“However, players usually cannot maintain the achieving stage. Many of them fail to win the game continually. Because their skills and strategies were exposed to others through TV shows, their playing style cannot always keep them at the achieving stage. Other players are continually working to dethrone them.”

When you are competing at a high level over a long period of time, people get to learn from you. They can analyze your plays and find weaknesses. Only a fraction of players manage to “stay relevant.” The other players enter the slumping stage. Once they can't win most of their matches anymore, they get degraded. They now need to learn new skills and have to compete against teammates to earn back their once-had status. This stage is, therefore, similar to the struggling stage.

Some players may change their career path. Instead of trying to make it back into the achieving stage, they become a team coach, commentator, streamer, or pursue a non-gaming related career. For the majority of players, staying within the gaming industry makes the most sense. They have lots of experience and also a reputation that may help them find a job. This is very similar to other sports.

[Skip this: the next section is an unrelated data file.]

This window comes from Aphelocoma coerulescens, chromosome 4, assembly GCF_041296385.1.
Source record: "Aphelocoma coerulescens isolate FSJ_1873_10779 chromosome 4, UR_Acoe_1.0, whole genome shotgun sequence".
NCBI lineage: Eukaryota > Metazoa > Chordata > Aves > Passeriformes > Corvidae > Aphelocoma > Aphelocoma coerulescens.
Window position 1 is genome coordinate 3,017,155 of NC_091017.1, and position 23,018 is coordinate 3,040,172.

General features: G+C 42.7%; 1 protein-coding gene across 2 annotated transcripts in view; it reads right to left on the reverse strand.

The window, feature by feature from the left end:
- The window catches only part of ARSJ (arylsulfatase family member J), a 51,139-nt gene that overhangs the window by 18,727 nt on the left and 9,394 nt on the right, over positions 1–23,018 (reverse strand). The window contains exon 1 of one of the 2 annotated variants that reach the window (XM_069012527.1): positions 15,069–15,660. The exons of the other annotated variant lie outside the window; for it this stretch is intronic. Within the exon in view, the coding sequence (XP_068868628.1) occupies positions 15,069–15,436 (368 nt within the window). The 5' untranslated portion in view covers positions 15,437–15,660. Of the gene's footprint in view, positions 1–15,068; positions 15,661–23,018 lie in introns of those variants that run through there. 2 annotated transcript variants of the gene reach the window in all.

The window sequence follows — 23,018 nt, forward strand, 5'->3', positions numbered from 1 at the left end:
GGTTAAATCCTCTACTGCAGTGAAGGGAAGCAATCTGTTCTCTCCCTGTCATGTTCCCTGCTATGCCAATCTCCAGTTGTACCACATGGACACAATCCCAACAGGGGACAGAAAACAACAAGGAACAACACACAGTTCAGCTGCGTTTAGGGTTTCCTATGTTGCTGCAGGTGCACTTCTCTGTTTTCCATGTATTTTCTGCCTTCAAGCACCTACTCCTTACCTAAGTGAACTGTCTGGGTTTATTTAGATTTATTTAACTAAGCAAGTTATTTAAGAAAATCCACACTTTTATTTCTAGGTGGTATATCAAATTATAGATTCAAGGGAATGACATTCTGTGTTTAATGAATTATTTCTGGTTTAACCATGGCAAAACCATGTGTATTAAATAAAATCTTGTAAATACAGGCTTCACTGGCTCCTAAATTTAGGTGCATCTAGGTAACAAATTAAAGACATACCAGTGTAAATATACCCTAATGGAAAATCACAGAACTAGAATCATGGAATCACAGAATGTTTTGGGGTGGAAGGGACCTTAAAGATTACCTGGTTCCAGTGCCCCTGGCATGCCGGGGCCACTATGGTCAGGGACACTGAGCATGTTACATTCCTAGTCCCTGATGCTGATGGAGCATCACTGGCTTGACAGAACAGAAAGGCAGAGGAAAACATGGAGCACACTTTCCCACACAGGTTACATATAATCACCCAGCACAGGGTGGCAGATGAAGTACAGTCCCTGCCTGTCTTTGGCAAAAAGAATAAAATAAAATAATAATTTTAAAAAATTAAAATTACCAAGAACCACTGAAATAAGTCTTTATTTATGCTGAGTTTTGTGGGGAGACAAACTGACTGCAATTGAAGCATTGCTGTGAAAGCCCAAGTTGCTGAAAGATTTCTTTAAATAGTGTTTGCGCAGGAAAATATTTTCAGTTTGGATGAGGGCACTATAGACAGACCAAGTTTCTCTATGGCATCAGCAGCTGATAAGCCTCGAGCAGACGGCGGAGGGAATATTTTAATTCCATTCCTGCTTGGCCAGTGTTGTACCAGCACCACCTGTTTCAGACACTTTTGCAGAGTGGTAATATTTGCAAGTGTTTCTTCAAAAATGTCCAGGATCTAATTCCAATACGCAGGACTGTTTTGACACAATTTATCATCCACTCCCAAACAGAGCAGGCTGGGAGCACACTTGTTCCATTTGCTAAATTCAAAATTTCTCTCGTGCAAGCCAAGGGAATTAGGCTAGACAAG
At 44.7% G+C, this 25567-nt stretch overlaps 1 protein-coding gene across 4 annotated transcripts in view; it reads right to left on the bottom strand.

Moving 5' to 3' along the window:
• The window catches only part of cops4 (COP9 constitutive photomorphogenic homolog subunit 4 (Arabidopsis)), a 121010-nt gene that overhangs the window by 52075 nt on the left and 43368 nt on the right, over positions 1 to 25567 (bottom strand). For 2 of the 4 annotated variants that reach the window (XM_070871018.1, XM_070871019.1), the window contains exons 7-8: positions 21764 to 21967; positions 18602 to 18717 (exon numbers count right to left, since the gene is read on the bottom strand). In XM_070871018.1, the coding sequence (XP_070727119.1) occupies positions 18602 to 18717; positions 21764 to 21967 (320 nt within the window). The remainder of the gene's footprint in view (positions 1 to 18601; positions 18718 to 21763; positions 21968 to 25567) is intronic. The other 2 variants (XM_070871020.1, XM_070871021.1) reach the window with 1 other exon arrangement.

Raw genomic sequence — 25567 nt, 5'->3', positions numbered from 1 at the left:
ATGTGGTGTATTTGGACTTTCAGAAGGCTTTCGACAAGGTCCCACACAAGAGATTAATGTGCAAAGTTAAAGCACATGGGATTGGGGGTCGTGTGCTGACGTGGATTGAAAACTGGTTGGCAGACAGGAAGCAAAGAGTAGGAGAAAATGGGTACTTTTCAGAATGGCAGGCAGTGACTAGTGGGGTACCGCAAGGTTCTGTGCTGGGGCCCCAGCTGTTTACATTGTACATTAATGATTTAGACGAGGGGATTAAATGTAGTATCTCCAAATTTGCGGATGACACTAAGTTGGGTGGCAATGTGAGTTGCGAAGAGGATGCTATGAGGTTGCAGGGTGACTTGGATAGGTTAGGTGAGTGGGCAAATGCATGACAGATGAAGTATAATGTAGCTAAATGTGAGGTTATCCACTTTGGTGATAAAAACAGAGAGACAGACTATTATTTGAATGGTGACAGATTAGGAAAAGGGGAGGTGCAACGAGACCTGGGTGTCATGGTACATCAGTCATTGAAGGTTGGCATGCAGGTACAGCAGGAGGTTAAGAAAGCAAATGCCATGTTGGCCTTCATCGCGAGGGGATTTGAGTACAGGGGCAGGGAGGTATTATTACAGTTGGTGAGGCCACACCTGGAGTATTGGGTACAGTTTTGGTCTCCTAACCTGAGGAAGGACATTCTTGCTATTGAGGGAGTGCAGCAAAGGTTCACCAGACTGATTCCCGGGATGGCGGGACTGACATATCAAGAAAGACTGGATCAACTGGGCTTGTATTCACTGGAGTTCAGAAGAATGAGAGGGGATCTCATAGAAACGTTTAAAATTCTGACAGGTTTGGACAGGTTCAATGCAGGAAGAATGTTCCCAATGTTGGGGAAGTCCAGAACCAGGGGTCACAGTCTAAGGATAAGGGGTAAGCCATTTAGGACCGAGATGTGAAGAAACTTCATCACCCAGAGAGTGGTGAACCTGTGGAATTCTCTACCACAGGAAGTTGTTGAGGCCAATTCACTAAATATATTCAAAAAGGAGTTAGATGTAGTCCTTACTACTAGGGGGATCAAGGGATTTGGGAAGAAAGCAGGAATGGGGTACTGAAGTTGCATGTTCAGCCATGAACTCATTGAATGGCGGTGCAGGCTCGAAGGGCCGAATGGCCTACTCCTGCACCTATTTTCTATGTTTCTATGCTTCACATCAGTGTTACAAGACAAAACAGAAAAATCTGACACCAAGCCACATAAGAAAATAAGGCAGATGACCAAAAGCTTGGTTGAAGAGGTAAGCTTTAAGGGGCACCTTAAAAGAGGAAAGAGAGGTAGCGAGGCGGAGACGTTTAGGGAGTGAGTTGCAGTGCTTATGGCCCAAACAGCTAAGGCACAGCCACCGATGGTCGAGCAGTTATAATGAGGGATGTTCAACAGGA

💡 Unless players went to college during their Esports career, it is hard for them to find similarly paying jobs outside the gaming industry. The reason is that the skills players acquire during their Esports career badly transfer into other industries. Work experience and the necessary skills haven’t developed, and they may very well be in their mid to late 20s or early 30s.

Pursuing a career as a professional Esports player is, in a sense, an all-in strategy. If people “chase” this dream over a long period of time, they forgo other career options. Once a player can't compete at the top level anymore or was average at best, he finds himself with limited pathways ahead of him. Games and glory await only a tiny fraction of players.

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Wish you friends an amazing week. See you next Sunday.

~Christian 🙂